“Scareware” is fake anti-virus software (also called “rogue security software”) that cybercriminals trick you into paying for or trick you into downloading along with malicious software. According to the latest Security Intelligence Report from Microsoft, one of the most prevalent forms of scareware is called Win32/FakePAV. Learn how to help prevent Win32/FakePAV from stealing your credit card information.
Here are some tell-tale signs that could indicate a scareware infection:
- Your computer runs much slower than usual
- When you try to surf the internet to legitimate anti-virus websites, you can’t get to them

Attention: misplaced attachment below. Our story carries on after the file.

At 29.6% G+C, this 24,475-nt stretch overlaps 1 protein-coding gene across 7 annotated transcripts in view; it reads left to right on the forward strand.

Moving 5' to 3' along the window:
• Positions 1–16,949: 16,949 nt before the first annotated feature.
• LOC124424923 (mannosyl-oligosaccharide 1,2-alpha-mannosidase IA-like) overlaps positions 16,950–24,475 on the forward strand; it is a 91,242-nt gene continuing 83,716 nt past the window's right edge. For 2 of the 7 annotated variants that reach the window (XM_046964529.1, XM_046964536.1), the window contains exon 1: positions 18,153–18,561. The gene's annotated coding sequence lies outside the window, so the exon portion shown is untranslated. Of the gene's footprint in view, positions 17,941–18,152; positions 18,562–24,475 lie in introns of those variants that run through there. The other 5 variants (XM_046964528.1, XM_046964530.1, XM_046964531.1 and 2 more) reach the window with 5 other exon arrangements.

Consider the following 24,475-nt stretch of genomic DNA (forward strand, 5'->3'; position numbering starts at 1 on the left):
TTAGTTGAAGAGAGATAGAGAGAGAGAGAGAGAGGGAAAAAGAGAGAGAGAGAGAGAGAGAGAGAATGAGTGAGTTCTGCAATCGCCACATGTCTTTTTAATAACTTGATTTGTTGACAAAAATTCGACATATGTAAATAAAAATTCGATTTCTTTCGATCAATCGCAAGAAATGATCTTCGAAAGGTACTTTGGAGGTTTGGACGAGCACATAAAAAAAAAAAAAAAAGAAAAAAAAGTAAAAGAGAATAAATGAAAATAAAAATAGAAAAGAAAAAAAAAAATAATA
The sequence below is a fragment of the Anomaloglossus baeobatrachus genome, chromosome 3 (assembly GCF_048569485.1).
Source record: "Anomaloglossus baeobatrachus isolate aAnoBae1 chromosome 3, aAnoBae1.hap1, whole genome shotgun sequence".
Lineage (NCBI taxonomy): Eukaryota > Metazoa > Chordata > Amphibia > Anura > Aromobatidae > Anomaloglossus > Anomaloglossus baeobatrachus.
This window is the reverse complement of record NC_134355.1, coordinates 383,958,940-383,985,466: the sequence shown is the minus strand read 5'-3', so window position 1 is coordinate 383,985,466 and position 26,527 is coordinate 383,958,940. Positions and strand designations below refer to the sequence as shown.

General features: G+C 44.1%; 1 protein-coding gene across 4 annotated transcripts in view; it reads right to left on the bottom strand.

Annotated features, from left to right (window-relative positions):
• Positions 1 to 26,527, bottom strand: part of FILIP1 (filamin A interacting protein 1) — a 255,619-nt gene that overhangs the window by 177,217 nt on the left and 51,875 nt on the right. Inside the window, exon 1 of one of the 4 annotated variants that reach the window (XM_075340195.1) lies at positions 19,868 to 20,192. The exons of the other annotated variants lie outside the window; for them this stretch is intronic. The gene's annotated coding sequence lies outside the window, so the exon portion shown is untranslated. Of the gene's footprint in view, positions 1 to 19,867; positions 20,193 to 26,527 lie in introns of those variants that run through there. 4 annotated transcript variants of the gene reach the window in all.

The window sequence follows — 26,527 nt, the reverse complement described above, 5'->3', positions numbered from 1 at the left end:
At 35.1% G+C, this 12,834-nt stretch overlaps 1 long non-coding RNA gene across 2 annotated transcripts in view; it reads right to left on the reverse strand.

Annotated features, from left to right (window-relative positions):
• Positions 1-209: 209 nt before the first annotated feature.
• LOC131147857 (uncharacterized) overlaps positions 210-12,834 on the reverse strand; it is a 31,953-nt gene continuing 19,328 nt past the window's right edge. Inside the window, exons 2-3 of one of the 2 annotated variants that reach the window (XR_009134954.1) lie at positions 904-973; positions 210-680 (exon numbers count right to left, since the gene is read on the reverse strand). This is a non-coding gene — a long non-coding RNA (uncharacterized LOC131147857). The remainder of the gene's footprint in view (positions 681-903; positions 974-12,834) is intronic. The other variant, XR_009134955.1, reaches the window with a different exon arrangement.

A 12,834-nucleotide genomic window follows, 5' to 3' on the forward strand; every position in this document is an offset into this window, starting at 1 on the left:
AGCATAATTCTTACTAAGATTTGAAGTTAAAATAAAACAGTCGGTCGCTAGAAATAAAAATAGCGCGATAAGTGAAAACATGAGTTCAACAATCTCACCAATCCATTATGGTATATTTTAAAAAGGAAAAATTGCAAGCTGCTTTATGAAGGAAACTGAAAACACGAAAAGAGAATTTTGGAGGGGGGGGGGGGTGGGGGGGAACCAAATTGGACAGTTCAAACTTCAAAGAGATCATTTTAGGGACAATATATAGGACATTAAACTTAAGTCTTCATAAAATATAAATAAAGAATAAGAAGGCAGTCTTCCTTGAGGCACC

- You see a lot of pop-up windows with false or misleading alerts
- The anti-virus software you recently downloaded is trying to lure you into upgrading to a paid version of the program
Get more information on how to spot fake virus alerts.
If you think you might have already download scareware, you can run the Microsoft Safety Scanner for free. Also, make sure you use legitimate anti-virus software, such as Microsoft Security Essentials, which is also free.
Microsoft was recently interviewed for a local Seattle news story about scareware. Watch the video.